The Great Education Debate (continued).
As promised, here is the latest response to my email that was published in last week’s blog, under this section-title.
“I decided to have a look for myself and I’ve seen the first three episodes of ‘Tough Young Teachers’. When I brought it up at school all the other teachers in my department had seen it as well!( Apparently I am the only person that doesn’t like to watch my job at home…).
What I found interesting was that the older teachers regaled us with tales of schools they had worked in before…absolute horror stories of what children had done in secondary schools; thrown chairs, started fights with teachers, etc and I guess the lesson to be learnt here is that horrible things happen these days, and when they do, there’s not much you can do to stop it. It’s just the experience of the job that teaches you to act better in those situations.
With regards to the “failing” teacher in ‘Tough Young Teachers’, it seems a bit unfair that she has been given such a challenging class from the outset. When you start training, they sometimes give you horrible classes for the experience but a sensible head of department, once you were employed, would give you “nice” classes to start off with so you can develop as a teacher and build up to the more challenging classes.
You cannot reasonably expect a new teacher to have the same skills as an experienced teacher, this is why we are paid less! I guess the argument is that this scheme is for exceptional graduates that are employed on the basis that they are willing to face these challenges from day one, and are put in challenging schools so it may be that all the classes are be ‘difficult.’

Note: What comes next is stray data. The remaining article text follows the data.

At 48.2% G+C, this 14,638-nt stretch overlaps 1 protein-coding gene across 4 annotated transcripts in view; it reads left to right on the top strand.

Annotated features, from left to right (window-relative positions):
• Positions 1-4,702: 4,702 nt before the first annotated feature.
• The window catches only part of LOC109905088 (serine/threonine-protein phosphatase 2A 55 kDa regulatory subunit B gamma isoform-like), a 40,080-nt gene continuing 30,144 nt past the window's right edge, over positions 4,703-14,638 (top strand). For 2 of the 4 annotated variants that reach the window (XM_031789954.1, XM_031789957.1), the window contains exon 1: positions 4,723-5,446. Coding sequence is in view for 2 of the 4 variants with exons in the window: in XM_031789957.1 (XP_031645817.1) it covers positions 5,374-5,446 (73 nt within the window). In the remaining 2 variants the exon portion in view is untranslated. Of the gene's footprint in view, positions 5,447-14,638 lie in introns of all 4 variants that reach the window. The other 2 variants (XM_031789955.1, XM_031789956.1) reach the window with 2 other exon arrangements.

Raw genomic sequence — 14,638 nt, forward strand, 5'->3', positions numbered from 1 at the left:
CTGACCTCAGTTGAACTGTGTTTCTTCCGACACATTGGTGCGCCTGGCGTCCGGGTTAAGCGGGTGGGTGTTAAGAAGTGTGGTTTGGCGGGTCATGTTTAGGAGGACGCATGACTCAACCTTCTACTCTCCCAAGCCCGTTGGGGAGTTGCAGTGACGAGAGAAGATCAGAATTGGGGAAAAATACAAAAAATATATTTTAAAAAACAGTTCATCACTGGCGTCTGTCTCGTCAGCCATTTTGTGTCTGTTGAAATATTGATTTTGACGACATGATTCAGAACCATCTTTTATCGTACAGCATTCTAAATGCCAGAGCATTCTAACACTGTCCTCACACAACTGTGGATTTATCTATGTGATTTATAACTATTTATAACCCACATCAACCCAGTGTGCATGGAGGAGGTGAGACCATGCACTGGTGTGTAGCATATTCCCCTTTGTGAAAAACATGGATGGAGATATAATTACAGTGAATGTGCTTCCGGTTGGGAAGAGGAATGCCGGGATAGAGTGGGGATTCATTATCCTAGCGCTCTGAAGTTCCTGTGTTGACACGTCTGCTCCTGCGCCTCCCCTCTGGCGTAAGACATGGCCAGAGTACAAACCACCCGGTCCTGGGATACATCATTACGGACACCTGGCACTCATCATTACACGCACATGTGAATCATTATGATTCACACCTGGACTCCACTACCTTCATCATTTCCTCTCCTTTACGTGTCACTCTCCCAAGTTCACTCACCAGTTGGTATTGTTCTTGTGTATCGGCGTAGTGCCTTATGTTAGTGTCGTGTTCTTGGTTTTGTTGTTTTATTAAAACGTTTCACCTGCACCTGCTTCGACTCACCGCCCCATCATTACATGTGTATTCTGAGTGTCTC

In addition, this teacher *may* have set things off on the wrong foot and it’s very difficult to go on from there without proper support. If this sort of thing happened in my school, my head of department would change teachers, if she thought it was necessary, or do something else to help them.
Saying that, I also know that there are some people out there that just can’t cut it, and don’t intuitively know how to deal with children. It seems such a waste that this scheme is designed to attract strong graduates but then put them under such pressure whereas under normal teacher training circumstances, they would thrive and develop at a normal rate!
Also with regards to this “attention span” issue, there is also a rise in diagnosed children with learning disabilities AND medical disabilities. There are a huge number of children on our “special needs” register, with kids having all sorts of problems from dyslexia to being paralysed from the chest down! So I don’t know if the kids really are any different today, or just diagnosed more, but if someone has a diagnosis of attention deficit hyperactivity disorder, then we have to show how we are supporting them, (e.g. with short, tasks), and how we make our lessons are accessible to all.”